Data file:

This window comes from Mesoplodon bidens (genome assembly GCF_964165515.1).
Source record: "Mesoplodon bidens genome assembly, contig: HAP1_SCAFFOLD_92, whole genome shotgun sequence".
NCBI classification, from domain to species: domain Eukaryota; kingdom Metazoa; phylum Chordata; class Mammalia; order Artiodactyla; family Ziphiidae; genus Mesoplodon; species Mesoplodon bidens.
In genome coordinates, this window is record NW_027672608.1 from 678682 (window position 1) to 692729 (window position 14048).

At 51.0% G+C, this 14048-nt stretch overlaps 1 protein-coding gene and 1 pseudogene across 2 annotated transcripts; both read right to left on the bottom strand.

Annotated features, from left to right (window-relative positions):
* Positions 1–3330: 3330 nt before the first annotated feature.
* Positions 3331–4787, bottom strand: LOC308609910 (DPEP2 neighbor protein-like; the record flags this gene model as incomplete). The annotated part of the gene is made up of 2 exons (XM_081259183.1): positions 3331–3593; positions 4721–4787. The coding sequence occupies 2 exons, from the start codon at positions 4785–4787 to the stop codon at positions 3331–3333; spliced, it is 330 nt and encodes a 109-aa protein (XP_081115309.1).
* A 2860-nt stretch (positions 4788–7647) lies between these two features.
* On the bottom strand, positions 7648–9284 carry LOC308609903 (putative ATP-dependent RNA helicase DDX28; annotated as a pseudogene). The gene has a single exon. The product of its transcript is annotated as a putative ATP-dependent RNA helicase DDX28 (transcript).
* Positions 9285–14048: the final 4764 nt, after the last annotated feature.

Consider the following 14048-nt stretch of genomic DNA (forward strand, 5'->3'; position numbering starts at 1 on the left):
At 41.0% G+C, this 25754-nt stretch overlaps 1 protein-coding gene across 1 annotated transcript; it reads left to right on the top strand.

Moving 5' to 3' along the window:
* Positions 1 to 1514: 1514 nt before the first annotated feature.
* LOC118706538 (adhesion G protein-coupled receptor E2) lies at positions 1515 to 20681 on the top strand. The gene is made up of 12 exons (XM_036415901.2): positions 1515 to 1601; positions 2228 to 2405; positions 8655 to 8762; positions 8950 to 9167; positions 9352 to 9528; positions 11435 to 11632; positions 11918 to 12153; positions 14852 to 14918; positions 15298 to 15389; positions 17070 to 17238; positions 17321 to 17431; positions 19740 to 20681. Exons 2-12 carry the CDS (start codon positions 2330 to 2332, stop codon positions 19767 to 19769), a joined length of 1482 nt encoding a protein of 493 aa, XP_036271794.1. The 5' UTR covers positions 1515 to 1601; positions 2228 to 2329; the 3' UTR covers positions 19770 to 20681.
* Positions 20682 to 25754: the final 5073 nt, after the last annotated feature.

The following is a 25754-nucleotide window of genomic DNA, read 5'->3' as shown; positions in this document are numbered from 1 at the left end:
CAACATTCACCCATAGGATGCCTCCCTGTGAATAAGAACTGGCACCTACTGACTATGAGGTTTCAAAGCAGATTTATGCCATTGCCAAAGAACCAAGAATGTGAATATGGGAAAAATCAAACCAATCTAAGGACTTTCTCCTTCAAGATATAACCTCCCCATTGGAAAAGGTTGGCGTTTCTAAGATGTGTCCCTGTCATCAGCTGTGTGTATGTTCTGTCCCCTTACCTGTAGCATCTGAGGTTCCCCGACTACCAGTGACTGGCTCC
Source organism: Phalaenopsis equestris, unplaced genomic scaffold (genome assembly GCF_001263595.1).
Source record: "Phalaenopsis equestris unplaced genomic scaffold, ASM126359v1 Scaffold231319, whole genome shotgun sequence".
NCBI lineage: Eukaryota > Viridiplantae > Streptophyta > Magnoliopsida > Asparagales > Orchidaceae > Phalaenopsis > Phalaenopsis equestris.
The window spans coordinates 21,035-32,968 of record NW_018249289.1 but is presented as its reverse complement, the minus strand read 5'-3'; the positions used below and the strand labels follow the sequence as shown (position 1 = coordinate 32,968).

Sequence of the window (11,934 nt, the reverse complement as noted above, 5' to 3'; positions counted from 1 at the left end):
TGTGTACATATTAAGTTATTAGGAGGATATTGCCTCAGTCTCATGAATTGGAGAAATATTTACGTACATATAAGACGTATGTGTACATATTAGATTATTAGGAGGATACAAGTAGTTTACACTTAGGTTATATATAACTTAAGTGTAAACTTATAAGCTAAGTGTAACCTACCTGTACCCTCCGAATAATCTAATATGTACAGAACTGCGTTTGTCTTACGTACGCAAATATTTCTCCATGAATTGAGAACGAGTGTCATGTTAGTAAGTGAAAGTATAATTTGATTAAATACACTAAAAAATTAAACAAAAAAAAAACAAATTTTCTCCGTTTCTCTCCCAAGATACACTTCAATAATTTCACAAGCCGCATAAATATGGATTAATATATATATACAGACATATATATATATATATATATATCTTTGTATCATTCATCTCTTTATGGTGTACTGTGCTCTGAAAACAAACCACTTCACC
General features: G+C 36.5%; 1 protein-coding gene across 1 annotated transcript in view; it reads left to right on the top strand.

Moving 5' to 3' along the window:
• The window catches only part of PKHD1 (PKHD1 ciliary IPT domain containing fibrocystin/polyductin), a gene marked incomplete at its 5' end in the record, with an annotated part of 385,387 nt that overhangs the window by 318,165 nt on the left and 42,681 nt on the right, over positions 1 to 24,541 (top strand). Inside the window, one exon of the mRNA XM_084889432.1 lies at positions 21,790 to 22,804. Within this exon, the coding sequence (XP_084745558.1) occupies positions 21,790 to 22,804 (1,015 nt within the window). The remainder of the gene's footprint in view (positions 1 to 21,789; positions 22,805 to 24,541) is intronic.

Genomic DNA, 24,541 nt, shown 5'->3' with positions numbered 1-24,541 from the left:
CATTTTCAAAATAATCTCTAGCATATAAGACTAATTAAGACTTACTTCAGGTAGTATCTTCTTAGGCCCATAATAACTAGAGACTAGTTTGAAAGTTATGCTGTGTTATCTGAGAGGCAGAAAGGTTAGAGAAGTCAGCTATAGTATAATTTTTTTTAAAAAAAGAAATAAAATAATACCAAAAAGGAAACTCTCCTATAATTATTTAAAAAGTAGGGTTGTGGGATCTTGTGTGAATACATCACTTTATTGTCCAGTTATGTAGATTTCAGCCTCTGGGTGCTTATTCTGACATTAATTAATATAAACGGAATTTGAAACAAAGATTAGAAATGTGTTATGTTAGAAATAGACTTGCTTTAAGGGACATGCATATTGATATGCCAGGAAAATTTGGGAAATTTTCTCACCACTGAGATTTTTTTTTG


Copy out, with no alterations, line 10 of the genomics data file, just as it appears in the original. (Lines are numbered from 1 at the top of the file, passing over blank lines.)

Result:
* On the bottom strand, positions 7648–9284 carry LOC308609903 (putative ATP-dependent RNA helicase DDX28; annotated as a pseudogene). The gene has a single exon. The product of its transcript is annotated as a putative ATP-dependent RNA helicase DDX28 (transcript).